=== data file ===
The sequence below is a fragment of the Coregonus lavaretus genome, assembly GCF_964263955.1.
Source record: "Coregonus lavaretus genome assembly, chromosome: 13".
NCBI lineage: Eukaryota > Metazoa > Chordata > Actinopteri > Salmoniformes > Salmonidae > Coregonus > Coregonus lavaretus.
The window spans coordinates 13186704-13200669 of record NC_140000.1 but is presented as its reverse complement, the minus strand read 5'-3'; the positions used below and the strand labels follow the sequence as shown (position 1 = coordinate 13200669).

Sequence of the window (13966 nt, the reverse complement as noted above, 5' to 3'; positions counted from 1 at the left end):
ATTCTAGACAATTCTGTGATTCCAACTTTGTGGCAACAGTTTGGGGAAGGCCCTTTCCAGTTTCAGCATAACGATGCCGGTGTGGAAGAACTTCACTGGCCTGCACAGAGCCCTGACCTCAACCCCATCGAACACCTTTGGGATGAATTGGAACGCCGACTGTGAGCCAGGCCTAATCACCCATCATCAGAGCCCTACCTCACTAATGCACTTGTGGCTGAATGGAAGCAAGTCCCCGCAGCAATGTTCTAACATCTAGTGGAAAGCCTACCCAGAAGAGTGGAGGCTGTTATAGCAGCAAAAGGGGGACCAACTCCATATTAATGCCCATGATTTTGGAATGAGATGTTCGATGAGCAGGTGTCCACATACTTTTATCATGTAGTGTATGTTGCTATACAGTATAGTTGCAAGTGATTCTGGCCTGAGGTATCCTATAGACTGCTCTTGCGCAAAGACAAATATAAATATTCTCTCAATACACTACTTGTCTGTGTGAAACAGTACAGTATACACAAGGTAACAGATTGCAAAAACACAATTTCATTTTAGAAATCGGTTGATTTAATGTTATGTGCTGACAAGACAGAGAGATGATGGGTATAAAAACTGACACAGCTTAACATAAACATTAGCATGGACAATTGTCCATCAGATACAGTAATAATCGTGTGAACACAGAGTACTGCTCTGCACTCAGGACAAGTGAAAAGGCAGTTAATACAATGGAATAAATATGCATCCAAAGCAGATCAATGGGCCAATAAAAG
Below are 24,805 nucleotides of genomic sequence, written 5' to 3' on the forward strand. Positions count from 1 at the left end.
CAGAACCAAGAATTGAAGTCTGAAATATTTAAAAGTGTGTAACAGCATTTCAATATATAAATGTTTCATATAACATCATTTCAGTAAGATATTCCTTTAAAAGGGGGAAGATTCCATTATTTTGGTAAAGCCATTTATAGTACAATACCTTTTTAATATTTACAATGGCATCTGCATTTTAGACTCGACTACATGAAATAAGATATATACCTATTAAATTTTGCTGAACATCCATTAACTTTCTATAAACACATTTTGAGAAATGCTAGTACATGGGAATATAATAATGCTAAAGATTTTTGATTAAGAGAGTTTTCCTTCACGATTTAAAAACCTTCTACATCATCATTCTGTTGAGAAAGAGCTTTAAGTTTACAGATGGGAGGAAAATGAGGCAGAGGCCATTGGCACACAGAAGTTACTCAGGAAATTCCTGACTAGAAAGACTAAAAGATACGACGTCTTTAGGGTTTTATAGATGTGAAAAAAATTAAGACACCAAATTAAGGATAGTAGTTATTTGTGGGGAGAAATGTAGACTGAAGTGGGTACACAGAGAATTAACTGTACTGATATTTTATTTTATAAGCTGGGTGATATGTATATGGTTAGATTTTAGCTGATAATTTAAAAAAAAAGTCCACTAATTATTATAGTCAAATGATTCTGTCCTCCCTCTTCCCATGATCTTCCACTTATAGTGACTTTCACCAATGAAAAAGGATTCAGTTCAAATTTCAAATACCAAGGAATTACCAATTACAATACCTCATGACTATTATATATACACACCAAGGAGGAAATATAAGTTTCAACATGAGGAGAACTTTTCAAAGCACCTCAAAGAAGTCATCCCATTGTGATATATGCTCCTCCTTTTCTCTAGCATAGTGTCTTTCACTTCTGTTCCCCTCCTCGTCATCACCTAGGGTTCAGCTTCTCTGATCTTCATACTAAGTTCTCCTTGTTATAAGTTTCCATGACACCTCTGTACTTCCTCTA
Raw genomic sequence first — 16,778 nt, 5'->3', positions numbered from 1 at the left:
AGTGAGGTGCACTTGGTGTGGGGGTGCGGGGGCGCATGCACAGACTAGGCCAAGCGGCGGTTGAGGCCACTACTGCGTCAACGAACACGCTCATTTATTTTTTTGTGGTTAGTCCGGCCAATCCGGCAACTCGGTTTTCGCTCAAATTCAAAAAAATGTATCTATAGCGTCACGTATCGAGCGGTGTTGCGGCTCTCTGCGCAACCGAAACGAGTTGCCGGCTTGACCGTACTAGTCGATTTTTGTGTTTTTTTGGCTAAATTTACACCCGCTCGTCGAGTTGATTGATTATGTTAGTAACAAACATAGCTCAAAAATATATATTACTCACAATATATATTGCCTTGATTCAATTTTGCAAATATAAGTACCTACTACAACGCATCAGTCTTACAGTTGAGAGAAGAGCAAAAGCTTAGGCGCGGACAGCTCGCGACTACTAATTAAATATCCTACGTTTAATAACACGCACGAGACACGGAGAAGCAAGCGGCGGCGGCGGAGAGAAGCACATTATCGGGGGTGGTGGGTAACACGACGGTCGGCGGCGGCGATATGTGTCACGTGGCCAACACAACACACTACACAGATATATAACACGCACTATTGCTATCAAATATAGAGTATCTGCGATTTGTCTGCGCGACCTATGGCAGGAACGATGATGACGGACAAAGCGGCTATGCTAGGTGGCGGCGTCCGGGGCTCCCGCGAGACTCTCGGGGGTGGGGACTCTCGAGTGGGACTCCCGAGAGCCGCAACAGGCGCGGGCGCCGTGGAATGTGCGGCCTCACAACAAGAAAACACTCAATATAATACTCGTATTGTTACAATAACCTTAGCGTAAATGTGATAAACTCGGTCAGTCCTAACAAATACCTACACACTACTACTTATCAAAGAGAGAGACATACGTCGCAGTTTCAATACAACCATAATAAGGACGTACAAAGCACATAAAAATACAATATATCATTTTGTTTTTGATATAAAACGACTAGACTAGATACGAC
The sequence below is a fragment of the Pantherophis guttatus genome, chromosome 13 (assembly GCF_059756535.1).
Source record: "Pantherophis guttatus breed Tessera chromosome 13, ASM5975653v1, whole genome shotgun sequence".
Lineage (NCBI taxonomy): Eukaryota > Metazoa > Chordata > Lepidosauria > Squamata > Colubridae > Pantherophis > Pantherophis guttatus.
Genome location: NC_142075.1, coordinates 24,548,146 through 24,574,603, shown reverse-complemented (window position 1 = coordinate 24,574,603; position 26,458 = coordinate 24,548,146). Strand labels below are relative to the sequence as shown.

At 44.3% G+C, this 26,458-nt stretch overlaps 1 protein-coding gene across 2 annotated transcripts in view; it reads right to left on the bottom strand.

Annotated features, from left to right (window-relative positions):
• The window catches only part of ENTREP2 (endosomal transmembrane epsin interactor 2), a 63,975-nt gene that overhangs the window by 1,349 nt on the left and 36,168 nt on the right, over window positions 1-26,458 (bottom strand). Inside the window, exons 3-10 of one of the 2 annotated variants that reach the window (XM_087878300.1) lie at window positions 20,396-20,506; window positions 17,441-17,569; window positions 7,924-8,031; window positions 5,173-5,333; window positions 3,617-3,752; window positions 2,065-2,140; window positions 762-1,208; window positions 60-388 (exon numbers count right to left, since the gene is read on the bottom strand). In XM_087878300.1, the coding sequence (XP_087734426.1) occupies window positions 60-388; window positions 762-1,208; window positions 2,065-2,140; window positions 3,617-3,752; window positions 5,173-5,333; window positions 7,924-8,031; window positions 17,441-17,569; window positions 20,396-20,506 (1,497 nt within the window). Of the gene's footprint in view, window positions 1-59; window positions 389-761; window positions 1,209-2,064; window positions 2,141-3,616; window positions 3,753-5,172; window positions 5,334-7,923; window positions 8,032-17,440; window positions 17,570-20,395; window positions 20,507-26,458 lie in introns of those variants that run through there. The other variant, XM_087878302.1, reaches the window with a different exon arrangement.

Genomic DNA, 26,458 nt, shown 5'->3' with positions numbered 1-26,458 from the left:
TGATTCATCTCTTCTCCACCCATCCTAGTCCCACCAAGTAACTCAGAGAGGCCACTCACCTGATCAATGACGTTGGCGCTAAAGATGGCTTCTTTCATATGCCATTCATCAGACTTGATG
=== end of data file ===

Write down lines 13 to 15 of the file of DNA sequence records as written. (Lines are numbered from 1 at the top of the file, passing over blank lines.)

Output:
Lineage (NCBI taxonomy): Eukaryota > Metazoa > Chordata > Lepidosauria > Squamata > Colubridae > Pantherophis > Pantherophis guttatus.
Genome location: NC_142075.1, coordinates 24,548,146 through 24,574,603, shown reverse-complemented (window position 1 = coordinate 24,574,603; position 26,458 = coordinate 24,548,146). Strand labels below are relative to the sequence as shown.

At 44.3% G+C, this 26,458-nt stretch overlaps 1 protein-coding gene across 2 annotated transcripts in view; it reads right to left on the bottom strand.